February 12, 2009


Norbert C. Marek, Jr.
Wabaunsee County Attorney
Wabaunsee County Courthouse
215 Kansas Street, PO Box 278
Alma, Kansas 66401


Counties and County Officers--Register of Deeds--Custody and Recording of Documents; Assignment Agreement Regarding Conservation Reserve Program (CRP) Payments

Personal and Real Property--Conveyances of Land--Recordation of Instruments Conveying or Affecting Real Estate; Duties of Register of Deeds; Assignment Agreement Regarding CRP Payments

Taxation--Mortgage Registration Tax and Intangibles--Mortgage Registration; Fee; Assignment Agreement Regarding CRP Payments


A Register of Deeds is under no duty to record an assignment of conservation reserve program (CRP) payments because CRP contracts do not affect title to real property. Accordingly, no mortgage registration fee is required. Cited herein: K.S.A. 19-1204; 58-2221; 79-3102; 7 U.S.C. § 1410.7; 16 U.S.C. §§ 3831, 3832, 3834; 7 C.F.R. §§ 1410.32, 1410.51, 1410.55, 1410.58, 1420.

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Dear Mr. Marek:

As county attorney for Wabaunsee County, you inquire whether the Register of Deeds is obligated to record an agreement assigning the rights to conservation reserve program (CRP) payments. If the Register of Deeds is obligated to do so, you inquire whether a mortgage registration tax is required. You note that neither the original contract for CRP payments has been filed nor a mortgage registration tax paid pursuant to K.S.A. 79-3102(a).

The Register of Deeds is required to record "all deeds, mortgages, [and] instruments . . . authorized by law to be recorded."(1) K.S.A. 58-2221 authorizes recordation of "every instrument . . . whereby real estate may be affected." "Affected" refers to affecting the title to real estate.(2) Therefore, the issue is whether an agreement assigning the rights to CRP payments is an instrument affecting title to real estate.

In order to make this determination, it is necessary to understand the conservation reserve program. This program, administered by the United States Secretary of Agriculture, is designed to assist owners and operators of highly erodible cropland and some marginal pasture land in conserving and improving the soil, water and wildlife resources of such land.(3) To be eligible a participant must agree to take erodible acreage out of commercial production for ten years and implement approved conservation practices necessary to establish permanent vegetative cover.(4) In return, the government contractually agrees to pay the farmer rental and cost sharing payments to compensate the participant for placing eligible cropland in the CRP.(5) An assignment of the right to receive such cash payments, in whole or in part, is specifically allowed.(6) The participant is required to provide a Department of Agriculture representative access to the land and to records in order to determine compliance with terms and conditions of the CRP contract.(7) If during the term of the contract, the participant either loses control or transfers all or part of the land subject to the contract, and the new owner does not wish to continue the contract, the contract is terminated.(8)

Although a CRP contract has been described as a leasehold interest and the contract payments denominated as "rents,"(9) the contract has also been determined not to be a leasehold interest.(10)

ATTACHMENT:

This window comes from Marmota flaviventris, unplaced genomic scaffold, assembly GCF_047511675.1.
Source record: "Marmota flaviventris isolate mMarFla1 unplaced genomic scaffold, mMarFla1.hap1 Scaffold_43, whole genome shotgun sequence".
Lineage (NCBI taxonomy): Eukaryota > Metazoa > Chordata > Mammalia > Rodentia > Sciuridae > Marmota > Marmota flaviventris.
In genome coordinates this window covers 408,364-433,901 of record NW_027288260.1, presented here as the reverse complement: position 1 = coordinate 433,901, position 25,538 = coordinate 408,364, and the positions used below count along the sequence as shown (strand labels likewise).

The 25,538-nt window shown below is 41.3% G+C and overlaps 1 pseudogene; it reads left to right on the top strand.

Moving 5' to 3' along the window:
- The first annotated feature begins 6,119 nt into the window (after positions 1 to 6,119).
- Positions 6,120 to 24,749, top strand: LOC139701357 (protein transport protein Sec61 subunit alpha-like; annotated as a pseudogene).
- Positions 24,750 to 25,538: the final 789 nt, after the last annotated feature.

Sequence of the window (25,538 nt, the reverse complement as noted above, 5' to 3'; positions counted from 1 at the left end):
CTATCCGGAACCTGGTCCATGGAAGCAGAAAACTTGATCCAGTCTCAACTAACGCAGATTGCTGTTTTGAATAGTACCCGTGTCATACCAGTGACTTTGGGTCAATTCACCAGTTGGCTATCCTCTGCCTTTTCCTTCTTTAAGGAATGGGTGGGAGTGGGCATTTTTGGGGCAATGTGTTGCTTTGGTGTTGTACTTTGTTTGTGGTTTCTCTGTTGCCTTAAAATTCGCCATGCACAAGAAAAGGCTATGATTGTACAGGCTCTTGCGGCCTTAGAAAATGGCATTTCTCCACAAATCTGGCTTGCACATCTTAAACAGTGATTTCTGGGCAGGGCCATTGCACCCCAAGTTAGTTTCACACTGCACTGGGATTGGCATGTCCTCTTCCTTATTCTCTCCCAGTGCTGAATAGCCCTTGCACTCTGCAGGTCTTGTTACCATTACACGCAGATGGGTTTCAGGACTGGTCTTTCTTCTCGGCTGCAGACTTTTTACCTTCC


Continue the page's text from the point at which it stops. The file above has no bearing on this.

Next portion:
In In re Isenbart,(11) the court discussed the general nature of CRP payments as being annual payments from the government to farmers for non-use of their land. At times, the land is diverted for a specific use but the terms in general require "compliance with certain agricultural conservation practices." At no time, however, does the government have possession of the land or access to the land.(12) The Isenbart court noted that should a breach of the agreement occur, the annual payments are refunded in their entirety, which is unlike any other rental agreement. Moreover, the agreement does not "run with the land" because a new owner is not required to perform under the existing CRP agreement and "[s]imilar contracts providing for government entitlements have been classified as either general intangibles or accounts."(13) Based upon this analysis and in the absence of guidance from the Kansas appellate courts, a CRP contract is not an instrument affecting title to real property. Accordingly, an assignment of rights under such contract is not subject to recordation with the register of deeds and, thus, no mortgage registration tax is required.


Steve Six
Attorney General

Teri Canfield-Eye
Assistant Attorney General


Click footnote number to return to corresponding location in the text.

1. K.S.A. 19-1204(a). Emphasis added.

2. Luthi v. Evans, 233 Kan. 622, 629 (1978).

3. 16 U.S.C. § 3831(a).

4. 16 U.S.C. § 3832; 7 U.S.C. § 1410.7; 7 C.F.R. § 1420.

5. 16 U.S.C. § 3834; 7 C.F.R. § 1420.21.

6. 7 C.F.R. § 1410.58.

7. 7 C.F.R. § 1410.55.

8. 7 C.F.R. § 1410.32(f); 7 C.F.R. 1410.51(a).

9. In re Zweygardt, 149 B.R. 673 (D. Kan. 1992).

10. In re Isenbart, 255 B.R. 62 (Bankr. D. Kan. 2000); Reimann v. United States, 196 F. Supp.134 (E.D. Ia.1961); see 7 C.F.R. 1410.3 (Under the CRP, the government may enter into contracts with participants to convert eligible land to a conserving use during the contract period in return for financial and technical assistance. In other words, not conferring rights normally associated with a lease but a bargain for bargain associated with contract rights.)

11. 255 B.R. 62 (Bankr. D. Kan. 2000).

12. Isenbart, 255 B.R. at 64-66.

13. Isenbart, 255 B.R. at 66-67.